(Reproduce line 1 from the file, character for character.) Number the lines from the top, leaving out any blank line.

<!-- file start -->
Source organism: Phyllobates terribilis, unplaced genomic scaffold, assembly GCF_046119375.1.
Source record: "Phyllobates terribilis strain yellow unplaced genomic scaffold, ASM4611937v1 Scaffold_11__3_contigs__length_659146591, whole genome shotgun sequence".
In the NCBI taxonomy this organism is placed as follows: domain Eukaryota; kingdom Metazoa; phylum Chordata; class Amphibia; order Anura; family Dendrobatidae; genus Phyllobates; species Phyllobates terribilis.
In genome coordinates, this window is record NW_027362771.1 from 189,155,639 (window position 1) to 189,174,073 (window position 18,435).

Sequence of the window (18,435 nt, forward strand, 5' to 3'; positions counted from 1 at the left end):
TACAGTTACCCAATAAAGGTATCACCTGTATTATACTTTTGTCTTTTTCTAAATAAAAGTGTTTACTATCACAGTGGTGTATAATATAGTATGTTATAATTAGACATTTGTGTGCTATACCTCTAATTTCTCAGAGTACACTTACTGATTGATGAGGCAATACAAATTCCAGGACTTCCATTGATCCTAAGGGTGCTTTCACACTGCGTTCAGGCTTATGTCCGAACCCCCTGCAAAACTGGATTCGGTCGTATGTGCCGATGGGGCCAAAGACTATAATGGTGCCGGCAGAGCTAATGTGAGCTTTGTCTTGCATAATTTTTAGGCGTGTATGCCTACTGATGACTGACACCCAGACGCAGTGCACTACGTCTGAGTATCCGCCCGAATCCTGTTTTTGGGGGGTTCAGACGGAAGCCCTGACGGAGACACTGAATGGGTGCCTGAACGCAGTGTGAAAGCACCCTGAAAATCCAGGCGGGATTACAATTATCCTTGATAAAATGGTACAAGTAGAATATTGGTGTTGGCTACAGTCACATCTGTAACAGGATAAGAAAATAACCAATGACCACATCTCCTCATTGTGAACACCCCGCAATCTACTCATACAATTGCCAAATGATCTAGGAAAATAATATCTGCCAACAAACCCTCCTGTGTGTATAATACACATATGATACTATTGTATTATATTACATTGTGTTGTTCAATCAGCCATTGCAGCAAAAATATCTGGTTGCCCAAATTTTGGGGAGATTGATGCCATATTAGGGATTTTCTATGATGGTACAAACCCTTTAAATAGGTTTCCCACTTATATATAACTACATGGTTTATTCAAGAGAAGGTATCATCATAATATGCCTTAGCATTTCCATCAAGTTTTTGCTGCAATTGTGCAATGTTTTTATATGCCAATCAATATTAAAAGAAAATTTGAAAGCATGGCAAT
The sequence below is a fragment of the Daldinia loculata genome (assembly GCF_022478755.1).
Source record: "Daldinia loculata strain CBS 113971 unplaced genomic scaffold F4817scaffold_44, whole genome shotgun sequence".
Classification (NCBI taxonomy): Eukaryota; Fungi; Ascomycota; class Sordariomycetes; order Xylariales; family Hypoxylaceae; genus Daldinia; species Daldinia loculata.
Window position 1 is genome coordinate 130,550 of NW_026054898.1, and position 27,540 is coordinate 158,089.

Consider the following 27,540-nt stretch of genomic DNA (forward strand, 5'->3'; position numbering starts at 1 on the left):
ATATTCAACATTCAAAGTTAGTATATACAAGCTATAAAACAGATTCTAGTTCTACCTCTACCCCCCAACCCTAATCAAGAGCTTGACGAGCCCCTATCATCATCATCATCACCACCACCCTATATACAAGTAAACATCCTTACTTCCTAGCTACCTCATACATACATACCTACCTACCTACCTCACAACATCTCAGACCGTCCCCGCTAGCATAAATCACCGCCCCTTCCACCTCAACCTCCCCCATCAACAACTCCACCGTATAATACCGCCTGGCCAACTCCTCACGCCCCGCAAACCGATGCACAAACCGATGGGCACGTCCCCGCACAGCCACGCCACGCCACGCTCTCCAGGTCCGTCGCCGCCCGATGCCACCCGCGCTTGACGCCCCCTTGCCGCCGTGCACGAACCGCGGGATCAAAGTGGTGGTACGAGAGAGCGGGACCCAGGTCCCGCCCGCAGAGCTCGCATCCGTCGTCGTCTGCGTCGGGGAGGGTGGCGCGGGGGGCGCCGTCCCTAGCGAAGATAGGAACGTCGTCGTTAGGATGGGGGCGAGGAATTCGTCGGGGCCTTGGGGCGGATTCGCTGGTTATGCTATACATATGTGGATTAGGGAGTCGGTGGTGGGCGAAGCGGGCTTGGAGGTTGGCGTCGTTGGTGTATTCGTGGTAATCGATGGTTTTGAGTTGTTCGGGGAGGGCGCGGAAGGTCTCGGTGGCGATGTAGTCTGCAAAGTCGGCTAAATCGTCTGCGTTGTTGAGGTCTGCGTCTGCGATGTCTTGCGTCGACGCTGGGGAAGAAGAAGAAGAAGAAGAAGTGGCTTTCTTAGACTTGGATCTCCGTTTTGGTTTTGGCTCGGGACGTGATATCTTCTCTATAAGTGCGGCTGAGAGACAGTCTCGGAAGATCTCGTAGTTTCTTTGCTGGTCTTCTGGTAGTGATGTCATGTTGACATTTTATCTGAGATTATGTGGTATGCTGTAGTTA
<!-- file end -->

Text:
Source organism: Phyllobates terribilis, unplaced genomic scaffold, assembly GCF_046119375.1.